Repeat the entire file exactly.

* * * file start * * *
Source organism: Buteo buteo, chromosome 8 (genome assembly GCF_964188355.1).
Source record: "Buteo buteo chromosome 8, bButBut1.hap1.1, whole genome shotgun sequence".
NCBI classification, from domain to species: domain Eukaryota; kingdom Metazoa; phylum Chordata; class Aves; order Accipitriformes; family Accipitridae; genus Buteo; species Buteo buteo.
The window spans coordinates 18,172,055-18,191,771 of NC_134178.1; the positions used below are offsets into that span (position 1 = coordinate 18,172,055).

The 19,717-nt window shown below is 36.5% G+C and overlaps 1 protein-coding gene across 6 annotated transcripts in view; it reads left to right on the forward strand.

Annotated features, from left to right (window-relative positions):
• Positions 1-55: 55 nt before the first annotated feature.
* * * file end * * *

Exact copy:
Source organism: Buteo buteo, chromosome 8 (genome assembly GCF_964188355.1).
Source record: "Buteo buteo chromosome 8, bButBut1.hap1.1, whole genome shotgun sequence".
NCBI classification, from domain to species: domain Eukaryota; kingdom Metazoa; phylum Chordata; class Aves; order Accipitriformes; family Accipitridae; genus Buteo; species Buteo buteo.
The window spans coordinates 18,172,055-18,191,771 of NC_134178.1; the positions used below are offsets into that span (position 1 = coordinate 18,172,055).

The 19,717-nt window shown below is 36.5% G+C and overlaps 1 protein-coding gene across 6 annotated transcripts in view; it reads left to right on the forward strand.

Annotated features, from left to right (window-relative positions):
• Positions 1-55: 55 nt before the first annotated feature.